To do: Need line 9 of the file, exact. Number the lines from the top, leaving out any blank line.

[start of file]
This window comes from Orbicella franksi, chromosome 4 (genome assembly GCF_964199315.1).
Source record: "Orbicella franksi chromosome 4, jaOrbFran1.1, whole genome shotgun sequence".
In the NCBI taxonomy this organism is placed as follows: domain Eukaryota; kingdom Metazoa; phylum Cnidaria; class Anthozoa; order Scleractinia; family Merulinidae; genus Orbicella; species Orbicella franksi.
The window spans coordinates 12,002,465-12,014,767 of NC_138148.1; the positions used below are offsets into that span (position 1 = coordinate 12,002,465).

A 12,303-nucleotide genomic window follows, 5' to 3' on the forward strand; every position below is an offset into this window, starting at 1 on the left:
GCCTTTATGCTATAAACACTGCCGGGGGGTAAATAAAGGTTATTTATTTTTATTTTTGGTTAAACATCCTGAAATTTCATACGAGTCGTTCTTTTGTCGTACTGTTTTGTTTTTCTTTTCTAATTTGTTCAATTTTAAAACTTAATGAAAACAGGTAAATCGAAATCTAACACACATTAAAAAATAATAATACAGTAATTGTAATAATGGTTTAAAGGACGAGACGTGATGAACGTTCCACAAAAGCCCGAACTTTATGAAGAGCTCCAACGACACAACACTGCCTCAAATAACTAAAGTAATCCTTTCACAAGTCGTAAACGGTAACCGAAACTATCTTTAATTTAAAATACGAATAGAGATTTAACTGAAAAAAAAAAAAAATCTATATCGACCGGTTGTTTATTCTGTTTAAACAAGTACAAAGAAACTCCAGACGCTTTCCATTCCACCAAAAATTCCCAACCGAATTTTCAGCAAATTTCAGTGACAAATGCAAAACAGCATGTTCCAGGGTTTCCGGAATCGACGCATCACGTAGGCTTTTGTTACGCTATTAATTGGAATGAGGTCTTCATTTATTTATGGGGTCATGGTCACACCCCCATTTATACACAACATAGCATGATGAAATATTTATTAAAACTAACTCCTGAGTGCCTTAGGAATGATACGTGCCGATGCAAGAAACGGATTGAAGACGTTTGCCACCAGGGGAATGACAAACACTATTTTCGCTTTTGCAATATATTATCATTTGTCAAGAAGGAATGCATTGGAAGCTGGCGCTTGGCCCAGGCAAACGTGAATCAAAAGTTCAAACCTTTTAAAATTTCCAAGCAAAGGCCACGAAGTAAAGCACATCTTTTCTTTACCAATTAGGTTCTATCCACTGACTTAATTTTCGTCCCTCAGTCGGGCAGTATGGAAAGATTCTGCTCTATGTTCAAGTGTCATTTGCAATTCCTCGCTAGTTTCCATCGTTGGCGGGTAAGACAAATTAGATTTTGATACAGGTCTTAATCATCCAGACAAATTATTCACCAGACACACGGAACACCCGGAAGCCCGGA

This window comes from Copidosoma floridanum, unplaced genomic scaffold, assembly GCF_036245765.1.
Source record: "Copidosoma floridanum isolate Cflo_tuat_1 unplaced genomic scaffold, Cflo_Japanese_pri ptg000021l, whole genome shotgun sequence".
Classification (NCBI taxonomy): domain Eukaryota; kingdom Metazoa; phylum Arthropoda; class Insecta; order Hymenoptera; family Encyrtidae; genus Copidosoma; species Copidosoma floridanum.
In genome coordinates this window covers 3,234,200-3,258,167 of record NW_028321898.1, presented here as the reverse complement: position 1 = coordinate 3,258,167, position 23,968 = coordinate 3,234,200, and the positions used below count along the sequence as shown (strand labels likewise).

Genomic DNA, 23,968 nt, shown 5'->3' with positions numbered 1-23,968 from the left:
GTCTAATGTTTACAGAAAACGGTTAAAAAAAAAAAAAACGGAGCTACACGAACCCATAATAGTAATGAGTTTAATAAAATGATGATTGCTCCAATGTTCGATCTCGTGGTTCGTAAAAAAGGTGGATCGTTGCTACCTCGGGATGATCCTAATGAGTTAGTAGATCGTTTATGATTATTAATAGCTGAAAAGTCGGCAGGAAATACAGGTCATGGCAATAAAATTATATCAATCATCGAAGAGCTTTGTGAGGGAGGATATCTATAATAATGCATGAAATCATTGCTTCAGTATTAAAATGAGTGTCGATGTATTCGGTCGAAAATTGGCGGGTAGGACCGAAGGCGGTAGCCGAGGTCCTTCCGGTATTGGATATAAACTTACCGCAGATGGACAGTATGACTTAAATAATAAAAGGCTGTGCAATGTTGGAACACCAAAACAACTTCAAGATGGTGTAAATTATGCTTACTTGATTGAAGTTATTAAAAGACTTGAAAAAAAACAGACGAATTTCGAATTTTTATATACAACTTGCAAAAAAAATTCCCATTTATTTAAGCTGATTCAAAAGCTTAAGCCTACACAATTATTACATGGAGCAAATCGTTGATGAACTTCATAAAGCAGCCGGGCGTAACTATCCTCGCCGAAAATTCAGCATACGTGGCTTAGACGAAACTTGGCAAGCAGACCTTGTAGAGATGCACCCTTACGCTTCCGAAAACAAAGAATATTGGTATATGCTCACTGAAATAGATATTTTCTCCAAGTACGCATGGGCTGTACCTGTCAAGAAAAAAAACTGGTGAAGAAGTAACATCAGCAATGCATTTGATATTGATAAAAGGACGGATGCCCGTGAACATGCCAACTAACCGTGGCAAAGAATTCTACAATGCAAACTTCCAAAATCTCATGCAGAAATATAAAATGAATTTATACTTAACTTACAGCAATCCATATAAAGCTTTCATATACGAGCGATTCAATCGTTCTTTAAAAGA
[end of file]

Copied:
Classification (NCBI taxonomy): domain Eukaryota; kingdom Metazoa; phylum Arthropoda; class Insecta; order Hymenoptera; family Encyrtidae; genus Copidosoma; species Copidosoma floridanum.